By Sherry Colb In my column for this week , I discuss the phenomenon of "stealthing," whereby a man engaged in sexual intercourse stealthily removes the condom he is wearing, with neither the knowledge nor the consent of his partner. I suggest in the column that this practice does not rise to the level of sexual assault because there is consent to sex, though the consent is not "informed."  I want to suggest here, however, that exposing a partner to the risk of pregnancy and sexual transmitted infections  ("STIs") represents a harm that goes beyond the usual case of deceiving one's partner to induce him or her to have sex.

Supposed Liberals Reunite for More Unfair Bashing of Hillary Clinton

by Neil H. Buchanan [Note: This post was updated on 5/10/17 for clarity and to correct some editing errors.] It was apparently too much to hope that Hillary Clinton would, in defeat, be treated with the respect that she was denied during the campaign -- or, more accurately, during her entire career.  What is more depressing is that even some of her most prominent supposed admirers still enjoy piling on when Clinton is being attacked. When Clinton kept herself out of the public eye after the election, she was mocked for "wandering in the woods" and was the target of other smart-alecky criticisms from avowedly liberal comedians and commentators.  Now that she has broken her silence and made some public appearances, we are being reminded of the double standards and outright nastiness that has been aimed at Clinton for decades. Last week, Clinton gave an extended interview to the journalist Christiane Amanpour at the 9th Annual Women for Women International Conference.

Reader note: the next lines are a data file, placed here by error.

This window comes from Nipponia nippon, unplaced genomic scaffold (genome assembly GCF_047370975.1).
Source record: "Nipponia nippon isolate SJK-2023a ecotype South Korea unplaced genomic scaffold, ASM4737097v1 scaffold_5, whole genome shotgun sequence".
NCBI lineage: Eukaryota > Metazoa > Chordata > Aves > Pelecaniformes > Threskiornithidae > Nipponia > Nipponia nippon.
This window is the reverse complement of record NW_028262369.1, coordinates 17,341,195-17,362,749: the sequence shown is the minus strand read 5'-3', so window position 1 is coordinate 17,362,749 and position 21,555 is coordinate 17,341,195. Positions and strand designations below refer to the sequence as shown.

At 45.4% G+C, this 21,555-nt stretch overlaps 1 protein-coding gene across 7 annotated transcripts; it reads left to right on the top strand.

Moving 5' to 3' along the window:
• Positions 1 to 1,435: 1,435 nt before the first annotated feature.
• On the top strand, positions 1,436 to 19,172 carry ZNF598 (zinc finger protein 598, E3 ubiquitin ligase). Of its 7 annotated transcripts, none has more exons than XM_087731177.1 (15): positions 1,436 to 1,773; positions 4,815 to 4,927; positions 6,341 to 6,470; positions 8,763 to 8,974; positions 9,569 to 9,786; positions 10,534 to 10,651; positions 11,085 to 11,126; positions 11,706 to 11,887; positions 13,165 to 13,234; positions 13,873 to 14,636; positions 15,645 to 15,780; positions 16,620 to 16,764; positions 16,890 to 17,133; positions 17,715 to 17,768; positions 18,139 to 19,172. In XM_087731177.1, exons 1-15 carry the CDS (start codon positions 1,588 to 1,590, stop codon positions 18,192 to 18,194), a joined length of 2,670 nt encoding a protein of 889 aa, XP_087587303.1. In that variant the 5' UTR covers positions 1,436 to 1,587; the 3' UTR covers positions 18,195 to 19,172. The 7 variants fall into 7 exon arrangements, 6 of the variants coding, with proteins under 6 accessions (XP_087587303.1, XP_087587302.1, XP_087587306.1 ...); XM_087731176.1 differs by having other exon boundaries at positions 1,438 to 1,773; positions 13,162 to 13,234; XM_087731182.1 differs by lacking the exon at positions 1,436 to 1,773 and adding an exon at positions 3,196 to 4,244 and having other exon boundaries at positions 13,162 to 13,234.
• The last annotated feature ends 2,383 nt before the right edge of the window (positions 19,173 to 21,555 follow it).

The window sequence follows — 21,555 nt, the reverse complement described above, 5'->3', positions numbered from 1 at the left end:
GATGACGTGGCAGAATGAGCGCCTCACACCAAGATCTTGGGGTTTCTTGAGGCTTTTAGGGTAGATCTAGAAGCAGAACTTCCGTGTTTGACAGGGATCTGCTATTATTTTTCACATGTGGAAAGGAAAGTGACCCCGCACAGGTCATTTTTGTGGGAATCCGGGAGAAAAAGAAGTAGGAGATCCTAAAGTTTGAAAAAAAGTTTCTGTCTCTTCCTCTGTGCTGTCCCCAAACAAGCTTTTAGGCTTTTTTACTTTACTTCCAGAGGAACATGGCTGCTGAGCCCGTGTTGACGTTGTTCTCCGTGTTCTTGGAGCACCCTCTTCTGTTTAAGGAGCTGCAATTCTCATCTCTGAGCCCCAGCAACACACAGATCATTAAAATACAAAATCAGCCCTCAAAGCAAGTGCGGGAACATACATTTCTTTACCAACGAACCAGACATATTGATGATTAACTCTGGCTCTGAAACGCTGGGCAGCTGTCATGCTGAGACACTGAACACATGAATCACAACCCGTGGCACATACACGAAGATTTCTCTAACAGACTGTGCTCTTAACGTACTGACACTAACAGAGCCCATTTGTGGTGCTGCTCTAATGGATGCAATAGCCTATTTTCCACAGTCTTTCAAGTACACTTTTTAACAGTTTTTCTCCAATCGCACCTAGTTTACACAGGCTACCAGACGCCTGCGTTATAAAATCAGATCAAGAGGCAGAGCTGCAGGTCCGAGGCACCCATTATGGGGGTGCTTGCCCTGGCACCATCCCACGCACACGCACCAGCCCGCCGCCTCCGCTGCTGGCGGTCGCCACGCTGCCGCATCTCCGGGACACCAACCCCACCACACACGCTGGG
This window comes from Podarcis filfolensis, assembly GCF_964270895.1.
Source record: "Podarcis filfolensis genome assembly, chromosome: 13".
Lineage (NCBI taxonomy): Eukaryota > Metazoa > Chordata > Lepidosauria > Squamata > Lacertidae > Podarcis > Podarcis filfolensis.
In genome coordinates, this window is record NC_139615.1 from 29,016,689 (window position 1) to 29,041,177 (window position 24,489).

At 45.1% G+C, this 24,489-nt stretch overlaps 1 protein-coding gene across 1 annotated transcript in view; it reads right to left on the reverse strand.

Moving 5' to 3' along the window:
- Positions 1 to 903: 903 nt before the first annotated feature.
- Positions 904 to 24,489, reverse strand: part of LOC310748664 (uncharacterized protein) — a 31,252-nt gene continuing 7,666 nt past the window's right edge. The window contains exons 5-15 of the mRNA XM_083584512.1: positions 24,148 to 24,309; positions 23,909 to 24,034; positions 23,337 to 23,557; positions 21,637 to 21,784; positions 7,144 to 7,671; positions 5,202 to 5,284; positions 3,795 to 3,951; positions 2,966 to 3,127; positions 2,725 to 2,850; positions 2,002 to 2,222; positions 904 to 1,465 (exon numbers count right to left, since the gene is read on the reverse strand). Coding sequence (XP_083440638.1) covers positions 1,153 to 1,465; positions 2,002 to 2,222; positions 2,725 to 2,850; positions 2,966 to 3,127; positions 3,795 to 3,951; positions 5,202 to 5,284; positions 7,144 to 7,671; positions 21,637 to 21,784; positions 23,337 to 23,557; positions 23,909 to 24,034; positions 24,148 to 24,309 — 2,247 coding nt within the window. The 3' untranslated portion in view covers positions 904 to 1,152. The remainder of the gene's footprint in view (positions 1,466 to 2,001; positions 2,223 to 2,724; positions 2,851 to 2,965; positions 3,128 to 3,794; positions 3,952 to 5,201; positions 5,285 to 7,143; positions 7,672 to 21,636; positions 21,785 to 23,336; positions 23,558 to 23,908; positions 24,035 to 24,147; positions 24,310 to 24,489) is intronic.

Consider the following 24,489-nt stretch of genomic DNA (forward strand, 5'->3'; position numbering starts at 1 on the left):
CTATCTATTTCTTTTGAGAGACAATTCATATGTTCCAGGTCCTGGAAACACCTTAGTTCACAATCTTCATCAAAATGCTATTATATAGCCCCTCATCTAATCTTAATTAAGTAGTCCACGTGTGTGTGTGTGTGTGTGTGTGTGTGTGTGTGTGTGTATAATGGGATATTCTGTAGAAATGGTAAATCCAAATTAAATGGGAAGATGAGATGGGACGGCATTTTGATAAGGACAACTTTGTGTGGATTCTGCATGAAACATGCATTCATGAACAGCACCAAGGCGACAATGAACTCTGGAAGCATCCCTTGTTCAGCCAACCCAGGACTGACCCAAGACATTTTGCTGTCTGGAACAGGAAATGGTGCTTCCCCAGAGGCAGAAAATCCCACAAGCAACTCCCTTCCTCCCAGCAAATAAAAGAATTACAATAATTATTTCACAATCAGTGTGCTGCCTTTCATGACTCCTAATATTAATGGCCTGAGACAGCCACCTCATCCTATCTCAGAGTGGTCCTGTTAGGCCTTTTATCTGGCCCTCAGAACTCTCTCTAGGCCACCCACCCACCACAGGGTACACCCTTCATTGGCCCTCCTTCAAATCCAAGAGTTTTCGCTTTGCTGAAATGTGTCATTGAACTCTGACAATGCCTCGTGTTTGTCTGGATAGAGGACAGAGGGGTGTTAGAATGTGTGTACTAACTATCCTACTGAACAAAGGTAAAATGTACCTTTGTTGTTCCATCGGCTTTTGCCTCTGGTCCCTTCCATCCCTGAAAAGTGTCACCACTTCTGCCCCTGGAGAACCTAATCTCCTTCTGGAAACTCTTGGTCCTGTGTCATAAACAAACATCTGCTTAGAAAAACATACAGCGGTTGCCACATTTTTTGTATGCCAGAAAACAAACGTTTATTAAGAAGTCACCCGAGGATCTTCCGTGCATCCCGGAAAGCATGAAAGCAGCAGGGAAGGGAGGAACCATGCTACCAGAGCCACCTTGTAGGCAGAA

Trump Signing Statement Threatens the Continued Existence of Historically Black Colleges and Universities

by Michael Dorf On Friday, President Trump signed a bill funding the federal government through the fall. Following a potentially troubling practice that gained attention under President George W. Bush (and continued under President Obama), Trump accompanied his signature with a signing statement  that announced that his administration would "construe" various provisions in accordance with various constitutional limits. On its face, that is reassuring rather than troubling. A president is sworn to faithfully execute the law, and in the U.S., statutory provisions that contravene the Constitution are not law. Thus, few would object--indeed most everyone would laud--a president who declined to enforce or comply with a blatantly unconstitutional law. The difficulty arises when the president, in a signing statement and thereafter in practice, asserts a power to disregard a statutory provision based on a tendentious constitutional understanding. That's what Bush did with r

The Fall and Rise of Political Correctness

by Michael Dorf Among the many apparent mysteries concerning the election of Donald Trump to the presidency is the matter of timing. That people experiencing economic hardship would turn to a racist demagogue is not entirely surprising. The surprise is that it happened in late 2016, when the U.S. economy had mostly recovered from the worst of the Great Recession, rather than in 2008 or 2012, when the economic picture was worse. The mystery is mostly solved when we take account of the unevenness of the economic recovery and the dislocations caused by long-running structural changes in the economy. Mostly but not entirely solved because on top of Trump's seemingly odd economic timing we have Trump's odd rhetorical timing. Trump campaigned against "political correctness," a phenomenon that--judged by the following n-gram and my own subjective impression having lived through the relevant periods--began to decline in significance after peaking in the mid-1990s, roughly